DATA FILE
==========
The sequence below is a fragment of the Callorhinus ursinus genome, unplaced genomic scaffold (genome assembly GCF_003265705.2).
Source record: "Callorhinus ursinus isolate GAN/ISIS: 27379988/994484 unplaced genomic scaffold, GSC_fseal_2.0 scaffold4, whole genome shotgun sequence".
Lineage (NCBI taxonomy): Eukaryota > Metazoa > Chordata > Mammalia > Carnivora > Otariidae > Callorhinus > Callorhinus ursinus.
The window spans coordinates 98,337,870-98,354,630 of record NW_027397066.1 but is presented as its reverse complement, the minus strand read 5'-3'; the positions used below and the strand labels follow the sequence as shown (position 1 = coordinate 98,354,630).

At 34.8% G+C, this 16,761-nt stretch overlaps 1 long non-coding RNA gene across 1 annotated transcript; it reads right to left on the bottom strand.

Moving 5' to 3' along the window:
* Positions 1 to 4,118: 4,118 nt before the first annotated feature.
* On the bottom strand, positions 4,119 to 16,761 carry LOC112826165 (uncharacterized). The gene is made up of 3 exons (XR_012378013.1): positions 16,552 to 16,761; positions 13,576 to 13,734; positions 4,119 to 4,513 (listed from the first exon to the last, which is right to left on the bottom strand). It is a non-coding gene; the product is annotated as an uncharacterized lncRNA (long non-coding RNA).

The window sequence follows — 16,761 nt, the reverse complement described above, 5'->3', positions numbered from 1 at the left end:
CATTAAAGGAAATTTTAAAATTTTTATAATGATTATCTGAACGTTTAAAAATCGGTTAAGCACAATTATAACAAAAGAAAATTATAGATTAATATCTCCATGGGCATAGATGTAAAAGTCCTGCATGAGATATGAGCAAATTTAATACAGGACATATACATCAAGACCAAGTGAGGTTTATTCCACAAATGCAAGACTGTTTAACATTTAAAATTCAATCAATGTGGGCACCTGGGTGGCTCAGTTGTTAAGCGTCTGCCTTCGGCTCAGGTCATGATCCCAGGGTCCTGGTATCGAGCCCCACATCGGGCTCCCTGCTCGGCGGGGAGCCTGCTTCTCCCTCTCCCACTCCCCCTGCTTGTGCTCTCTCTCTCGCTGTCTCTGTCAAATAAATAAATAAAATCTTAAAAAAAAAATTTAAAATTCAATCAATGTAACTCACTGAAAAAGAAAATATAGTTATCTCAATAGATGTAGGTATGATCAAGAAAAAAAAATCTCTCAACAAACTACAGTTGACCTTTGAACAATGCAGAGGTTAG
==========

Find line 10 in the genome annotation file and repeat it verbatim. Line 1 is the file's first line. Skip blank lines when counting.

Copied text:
CATTAAAGGAAATTTTAAAATTTTTATAATGATTATCTGAACGTTTAAAAATCGGTTAAGCACAATTATAACAAAAGAAAATTATAGATTAATATCTCCATGGGCATAGATGTAAAAGTCCTGCATGAGATATGAGCAAATTTAATACAGGACATATACATCAAGACCAAGTGAGGTTTATTCCACAAATGCAAGACTGTTTAACATTTAAAATTCAATCAATGTGGGCACCTGGGTGGCTCAGTTGTTAAGCGTCTGCCTTCGGCTCAGGTCATGATCCCAGGGTCCTGGTATCGAGCCCCACATCGGGCTCCCTGCTCGGCGGGGAGCCTGCTTCTCCCTCTCCCACTCCCCCTGCTTGTGCTCTCTCTCTCGCTGTCTCTGTCAAATAAATAAATAAAATCTTAAAAAAAAAATTTAAAATTCAATCAATGTAACTCACTGAAAAAGAAAATATAGTTATCTCAATAGATGTAGGTATGATCAAGAAAAAAAAATCTCTCAACAAACTACAGTTGACCTTTGAACAATGCAGAGGTTAG